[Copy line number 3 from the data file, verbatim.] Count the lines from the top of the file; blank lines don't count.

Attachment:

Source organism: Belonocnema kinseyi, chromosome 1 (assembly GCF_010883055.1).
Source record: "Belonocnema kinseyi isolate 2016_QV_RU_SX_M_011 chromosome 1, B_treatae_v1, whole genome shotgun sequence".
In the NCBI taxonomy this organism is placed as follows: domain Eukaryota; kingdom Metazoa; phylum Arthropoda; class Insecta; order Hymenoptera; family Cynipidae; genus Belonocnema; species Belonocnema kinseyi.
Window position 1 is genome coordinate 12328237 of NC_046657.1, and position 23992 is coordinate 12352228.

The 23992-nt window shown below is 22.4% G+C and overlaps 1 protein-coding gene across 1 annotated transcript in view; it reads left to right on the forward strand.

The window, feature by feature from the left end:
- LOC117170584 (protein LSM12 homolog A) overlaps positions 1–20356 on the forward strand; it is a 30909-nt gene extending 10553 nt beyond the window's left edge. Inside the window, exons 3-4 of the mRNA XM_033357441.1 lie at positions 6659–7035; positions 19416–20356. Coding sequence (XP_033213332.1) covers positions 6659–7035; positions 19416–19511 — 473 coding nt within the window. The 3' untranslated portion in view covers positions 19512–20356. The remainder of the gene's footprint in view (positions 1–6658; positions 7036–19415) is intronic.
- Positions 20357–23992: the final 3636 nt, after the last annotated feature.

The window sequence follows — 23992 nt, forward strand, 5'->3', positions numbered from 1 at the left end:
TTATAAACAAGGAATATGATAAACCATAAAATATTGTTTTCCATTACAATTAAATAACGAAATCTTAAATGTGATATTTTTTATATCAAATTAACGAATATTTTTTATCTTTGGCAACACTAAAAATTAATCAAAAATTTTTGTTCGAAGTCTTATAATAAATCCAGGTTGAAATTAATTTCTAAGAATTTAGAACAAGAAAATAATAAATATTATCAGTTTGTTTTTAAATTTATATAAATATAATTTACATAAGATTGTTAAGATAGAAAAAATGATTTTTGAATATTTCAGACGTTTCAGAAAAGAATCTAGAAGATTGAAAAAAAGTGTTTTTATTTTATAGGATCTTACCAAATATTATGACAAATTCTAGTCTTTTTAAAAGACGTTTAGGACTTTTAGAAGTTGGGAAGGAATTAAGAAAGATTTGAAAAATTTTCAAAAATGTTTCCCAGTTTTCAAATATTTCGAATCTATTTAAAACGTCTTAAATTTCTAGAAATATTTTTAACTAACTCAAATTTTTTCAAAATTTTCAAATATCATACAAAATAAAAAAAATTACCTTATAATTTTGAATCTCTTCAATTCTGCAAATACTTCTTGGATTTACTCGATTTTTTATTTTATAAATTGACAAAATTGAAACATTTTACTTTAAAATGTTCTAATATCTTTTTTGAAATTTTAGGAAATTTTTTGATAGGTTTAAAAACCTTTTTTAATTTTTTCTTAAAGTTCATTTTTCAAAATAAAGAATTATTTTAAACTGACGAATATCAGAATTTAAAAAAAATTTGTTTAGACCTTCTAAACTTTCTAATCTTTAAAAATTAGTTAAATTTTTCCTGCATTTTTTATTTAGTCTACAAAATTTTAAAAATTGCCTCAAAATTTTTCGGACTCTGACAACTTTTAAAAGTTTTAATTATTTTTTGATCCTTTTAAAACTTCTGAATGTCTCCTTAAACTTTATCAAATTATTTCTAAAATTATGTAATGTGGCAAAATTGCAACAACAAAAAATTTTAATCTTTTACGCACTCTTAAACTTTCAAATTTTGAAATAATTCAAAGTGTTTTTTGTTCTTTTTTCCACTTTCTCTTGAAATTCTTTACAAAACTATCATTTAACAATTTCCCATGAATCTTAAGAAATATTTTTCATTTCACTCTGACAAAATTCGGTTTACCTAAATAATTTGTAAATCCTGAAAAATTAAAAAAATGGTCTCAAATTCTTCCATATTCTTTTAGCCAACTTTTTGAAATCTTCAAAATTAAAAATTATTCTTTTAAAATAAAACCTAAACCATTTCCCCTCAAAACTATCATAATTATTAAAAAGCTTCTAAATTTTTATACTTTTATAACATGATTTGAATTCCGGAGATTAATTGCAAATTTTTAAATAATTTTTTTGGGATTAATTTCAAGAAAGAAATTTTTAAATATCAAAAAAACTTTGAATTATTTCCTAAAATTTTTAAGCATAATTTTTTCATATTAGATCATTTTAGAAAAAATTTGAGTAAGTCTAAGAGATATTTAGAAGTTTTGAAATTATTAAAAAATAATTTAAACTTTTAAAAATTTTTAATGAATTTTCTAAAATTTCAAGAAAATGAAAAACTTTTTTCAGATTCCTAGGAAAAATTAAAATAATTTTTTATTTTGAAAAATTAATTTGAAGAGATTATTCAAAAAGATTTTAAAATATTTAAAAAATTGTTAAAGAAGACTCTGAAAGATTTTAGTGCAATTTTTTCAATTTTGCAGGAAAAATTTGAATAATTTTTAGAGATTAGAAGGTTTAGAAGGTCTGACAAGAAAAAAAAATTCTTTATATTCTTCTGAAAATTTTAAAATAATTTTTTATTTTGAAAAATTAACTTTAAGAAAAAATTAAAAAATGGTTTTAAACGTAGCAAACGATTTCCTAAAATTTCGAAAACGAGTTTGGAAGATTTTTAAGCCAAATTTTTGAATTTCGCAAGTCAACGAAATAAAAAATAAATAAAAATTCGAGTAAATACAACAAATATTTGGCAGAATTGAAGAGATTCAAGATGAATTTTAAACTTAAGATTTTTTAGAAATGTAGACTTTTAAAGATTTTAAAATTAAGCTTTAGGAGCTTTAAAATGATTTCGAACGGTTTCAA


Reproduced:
In the NCBI taxonomy this organism is placed as follows: domain Eukaryota; kingdom Metazoa; phylum Arthropoda; class Insecta; order Hymenoptera; family Cynipidae; genus Belonocnema; species Belonocnema kinseyi.